To capitalize, Barzey indicates that each Caribbean personal luxury goods brand needs to do these ten critical things:

Ursula Barzey heads Moxee Marketing, a digital media company based in the UK.
Ursula Barzey heads Moxee Marketing, a digital media company based in the UK.

1. Continue creating products of a superior standard.
2. Smarten up their branding — logo and design.
3. Register trademarks and domain names if they haven’t already done so.
4. Ensure that their company website is robust — ideally one with e-commerce functionality.
5. Improve packaging so that it meets and exceeds the requirements for target international markets.
6. Have production and manufacturing systems in place to meet growing demands.
7. Hire and train staff with a view to providing excellent customer service online as well as in person.
8. Engage in public relations and content marketing strategies on their website and through other credible sources to increase visibility.
9. Attend region and international shows to market and promote their products.
10. Strengthen existing partnerships and develop new ones. Going Global is a team effort!
“Luxury is aspirational, and so consumers need to be drawn in with stellar branding and quality for the premium price being charged. Also, marketing and promotions is necessary as no one is going to seek out a brand while on holiday in the Caribbean if they don’t know it exists,” adds the strategist. To read the original article and get more tips on attracting luxury customers at www.caribbeanandco.com.

– See more at: http://www.caribbeanandco.com/increasing-awareness-for-caribbean-personal-luxury-goods-brands/#sthash.Bxk2B5Ai.dpuf

Caribbean & Co. Photo
Caribbean & Co. Photo

Caribbean tourism records 17th straight quarter of growth

NEW YORK – At a Caribbean week New York news conference earlier this evening, the CTO chairman and Barbados tourism minister, Richard Sealy, reported that the Caribbean “bolted out of the gates” in 2015 with a six per cent rise in tourist arrivals in the first quarter when compared to the same period last year. There were nearly eight million visits to the region, which recorded the 17th straight quarter of growth. The following are the key points of the chairman’s report:

Travel agents visit the St. Kitts desk during an event at Caribbean Week 2015 in New York. (CTO Photo)
Travel agents visit the St. Kitts desk during an event at Caribbean Week 2015 in New York. (CTO Photo)

The Caribbean continues its rapid growth rate from 2014 when arrivals grew by 5.3 per cent to 26.3 million visitors. We’ve bolted out of the gates with a six per cent rise in arrivals over the first quarter of 2014. Arrivals to the Caribbean estimated to be 7.9 million in the first three months.
This is the fifth consecutive year in which arrivals grew during the first quarter and the 17th quarter of continuous growth.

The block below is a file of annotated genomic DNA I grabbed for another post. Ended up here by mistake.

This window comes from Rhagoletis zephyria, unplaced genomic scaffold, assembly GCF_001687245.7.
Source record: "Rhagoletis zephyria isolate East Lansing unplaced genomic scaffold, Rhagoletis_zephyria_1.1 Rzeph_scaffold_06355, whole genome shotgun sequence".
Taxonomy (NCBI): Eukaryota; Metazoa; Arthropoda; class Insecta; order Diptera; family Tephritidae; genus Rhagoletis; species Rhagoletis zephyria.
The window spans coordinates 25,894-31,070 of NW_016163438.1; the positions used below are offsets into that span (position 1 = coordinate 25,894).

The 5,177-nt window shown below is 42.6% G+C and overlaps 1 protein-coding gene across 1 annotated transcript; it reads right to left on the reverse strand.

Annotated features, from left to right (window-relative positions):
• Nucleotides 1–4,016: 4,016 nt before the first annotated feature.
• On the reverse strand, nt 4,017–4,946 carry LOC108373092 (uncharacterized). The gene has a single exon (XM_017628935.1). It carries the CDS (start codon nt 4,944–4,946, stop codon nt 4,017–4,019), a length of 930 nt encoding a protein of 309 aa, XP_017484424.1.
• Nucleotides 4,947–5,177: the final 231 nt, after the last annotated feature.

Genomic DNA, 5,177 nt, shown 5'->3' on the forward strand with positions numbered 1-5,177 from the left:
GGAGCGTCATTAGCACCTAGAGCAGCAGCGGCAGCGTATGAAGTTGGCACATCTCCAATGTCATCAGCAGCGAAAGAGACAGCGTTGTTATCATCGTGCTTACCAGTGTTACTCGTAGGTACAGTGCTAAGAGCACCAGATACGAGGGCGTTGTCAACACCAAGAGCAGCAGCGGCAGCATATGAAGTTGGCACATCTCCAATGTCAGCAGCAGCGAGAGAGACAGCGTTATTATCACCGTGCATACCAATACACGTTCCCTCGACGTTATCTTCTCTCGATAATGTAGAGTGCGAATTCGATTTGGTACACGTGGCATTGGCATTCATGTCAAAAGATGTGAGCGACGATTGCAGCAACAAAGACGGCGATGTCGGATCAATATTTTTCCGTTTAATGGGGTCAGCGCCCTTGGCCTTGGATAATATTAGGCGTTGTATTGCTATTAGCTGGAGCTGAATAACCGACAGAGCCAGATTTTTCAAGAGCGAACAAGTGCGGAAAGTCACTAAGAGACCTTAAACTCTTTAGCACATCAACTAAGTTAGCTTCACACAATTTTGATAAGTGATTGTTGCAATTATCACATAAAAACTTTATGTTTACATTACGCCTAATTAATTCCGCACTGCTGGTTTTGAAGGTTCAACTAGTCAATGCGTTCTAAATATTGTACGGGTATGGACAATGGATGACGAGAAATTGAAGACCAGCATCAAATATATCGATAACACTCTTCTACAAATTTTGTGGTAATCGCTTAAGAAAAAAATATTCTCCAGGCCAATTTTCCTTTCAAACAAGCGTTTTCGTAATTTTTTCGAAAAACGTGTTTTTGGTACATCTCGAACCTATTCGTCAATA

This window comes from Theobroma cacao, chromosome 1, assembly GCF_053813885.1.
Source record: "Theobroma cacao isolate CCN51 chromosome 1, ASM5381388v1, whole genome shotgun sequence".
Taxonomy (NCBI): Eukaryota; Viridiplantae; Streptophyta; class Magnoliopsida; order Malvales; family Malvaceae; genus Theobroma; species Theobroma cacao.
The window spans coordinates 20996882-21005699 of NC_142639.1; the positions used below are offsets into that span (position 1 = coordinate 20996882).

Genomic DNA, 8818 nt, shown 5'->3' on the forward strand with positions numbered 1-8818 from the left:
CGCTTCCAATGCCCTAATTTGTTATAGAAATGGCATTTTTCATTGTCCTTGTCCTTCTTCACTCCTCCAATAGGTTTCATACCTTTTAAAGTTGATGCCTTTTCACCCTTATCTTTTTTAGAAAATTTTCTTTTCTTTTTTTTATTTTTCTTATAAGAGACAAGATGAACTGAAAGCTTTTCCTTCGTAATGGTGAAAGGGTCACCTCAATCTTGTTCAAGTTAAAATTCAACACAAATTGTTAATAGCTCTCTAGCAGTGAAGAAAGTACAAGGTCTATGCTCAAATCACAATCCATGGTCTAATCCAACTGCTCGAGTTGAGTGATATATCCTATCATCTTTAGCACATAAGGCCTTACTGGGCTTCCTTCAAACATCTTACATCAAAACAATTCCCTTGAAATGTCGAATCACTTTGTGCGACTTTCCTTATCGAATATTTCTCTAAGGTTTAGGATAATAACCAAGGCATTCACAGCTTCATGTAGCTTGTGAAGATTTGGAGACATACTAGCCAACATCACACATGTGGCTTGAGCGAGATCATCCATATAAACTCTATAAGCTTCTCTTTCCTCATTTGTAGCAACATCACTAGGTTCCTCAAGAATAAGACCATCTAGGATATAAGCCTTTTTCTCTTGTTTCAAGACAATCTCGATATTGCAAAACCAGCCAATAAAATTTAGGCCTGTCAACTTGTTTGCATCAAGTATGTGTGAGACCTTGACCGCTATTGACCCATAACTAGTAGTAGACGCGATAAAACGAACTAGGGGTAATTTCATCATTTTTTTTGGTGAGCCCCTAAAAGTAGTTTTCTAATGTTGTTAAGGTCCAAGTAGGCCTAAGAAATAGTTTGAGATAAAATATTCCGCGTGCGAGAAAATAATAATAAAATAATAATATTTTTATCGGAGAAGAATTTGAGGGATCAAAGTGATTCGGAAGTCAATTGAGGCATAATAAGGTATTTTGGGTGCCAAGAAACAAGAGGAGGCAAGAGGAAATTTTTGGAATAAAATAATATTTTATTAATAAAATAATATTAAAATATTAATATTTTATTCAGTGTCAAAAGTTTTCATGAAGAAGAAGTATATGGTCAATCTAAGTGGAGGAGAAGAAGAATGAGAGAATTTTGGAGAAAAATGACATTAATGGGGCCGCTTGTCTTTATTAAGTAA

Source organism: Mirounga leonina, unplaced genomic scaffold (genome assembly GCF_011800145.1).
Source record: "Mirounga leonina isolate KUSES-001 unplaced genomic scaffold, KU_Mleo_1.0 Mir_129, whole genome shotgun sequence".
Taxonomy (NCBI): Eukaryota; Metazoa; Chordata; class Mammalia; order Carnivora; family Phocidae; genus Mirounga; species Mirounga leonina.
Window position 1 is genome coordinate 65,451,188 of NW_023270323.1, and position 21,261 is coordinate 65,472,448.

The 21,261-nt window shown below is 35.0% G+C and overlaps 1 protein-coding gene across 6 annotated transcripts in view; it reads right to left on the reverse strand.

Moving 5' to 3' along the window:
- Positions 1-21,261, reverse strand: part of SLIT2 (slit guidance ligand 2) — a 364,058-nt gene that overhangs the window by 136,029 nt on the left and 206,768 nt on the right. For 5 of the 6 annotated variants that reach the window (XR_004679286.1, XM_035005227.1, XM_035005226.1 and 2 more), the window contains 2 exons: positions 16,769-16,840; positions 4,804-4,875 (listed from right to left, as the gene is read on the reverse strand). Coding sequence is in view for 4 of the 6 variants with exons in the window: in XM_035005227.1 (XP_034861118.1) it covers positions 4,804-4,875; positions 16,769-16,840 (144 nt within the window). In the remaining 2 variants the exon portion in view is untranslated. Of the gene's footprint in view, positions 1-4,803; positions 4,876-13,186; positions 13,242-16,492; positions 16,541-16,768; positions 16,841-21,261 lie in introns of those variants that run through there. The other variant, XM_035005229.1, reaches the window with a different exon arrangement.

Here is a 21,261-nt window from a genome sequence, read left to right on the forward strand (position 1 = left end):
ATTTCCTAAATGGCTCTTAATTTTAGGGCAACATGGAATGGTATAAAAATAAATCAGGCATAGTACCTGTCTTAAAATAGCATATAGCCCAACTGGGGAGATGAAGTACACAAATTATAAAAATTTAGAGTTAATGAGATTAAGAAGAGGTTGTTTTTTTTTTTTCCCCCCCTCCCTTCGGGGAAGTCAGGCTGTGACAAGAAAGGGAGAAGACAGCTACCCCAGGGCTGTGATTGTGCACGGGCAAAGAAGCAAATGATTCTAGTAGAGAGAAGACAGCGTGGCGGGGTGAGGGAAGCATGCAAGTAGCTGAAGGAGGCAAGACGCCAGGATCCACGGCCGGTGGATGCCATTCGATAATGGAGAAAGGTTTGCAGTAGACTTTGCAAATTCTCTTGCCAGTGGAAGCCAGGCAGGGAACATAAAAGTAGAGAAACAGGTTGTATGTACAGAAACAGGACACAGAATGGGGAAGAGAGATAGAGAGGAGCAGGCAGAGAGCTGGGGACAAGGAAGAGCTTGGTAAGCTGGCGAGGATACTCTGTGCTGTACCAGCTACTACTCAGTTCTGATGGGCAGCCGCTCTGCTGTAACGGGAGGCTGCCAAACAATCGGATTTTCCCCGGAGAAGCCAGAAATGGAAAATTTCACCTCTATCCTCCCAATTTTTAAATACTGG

The United States market continues to be our most productive. Arrivals from the US increased by 5.6 per cent.
The Canadian market grew an equally impressive 5.4 per cent with Cuba and Dominican Republic among the destinations recording higher levels of arrivals.
In the accommodation sector, all leading hotel performance indicators were positive.
There was a modest increase of 1.3 per cent in the number room available in the first quarter, the largest increase for this quarter in the last seven years.
Historical first quarters highs were also recorded for Room Occupancy (77.8%), Average Daily Rate (US$239.84) and Revenue per Available Room (US188.25).
In cruise, passenger arrivals slowed in the first quarter with the Caribbean registering a 3.4 per cent rise, compared to a 4.3 per cent growth in 2014 over 2013,
An estimated 8.6 million cruise passengers visited the region in the first quarter.
The best performing destinations were Martinique (34.2%), Puerto Rico (26.2%), Antigua & Barbuda (18.6%) and Jamaica (15.9%).
The outlook for the remainder of the year is positive. Growth is expected to be moderate and uneven among member countries. However, overall tourist arrivals are now anticipated to rise at least six per cent over 2014.
In the cruise sector, the momentum gained in the first quarter could be reduced as cruise ships are repositioned away from the region.

In addition, the chairman touched on Cuba, declaring that Cuba is not a problem for the Caribbean Tourism Organization “…if any of our members can attract people to the region, it’s good for the region”.

You can download the video presentation by clicking on the “We Transfer” link below, or from the CTO TV at https://www.youtube.com/watch?v=9Twm5pqVZUY&feature=youtu.be

Antigua and Barbuda Launch Caribbean Week with High Profile Event and Major Signings

NEW YORK– The Antigua and Barbuda Tourism Authority started Caribbean Tourism Week with a splash by hosting the must-attend event of the city, with over 180 attendees including influential, top-tier leading media, and travel trade and executives.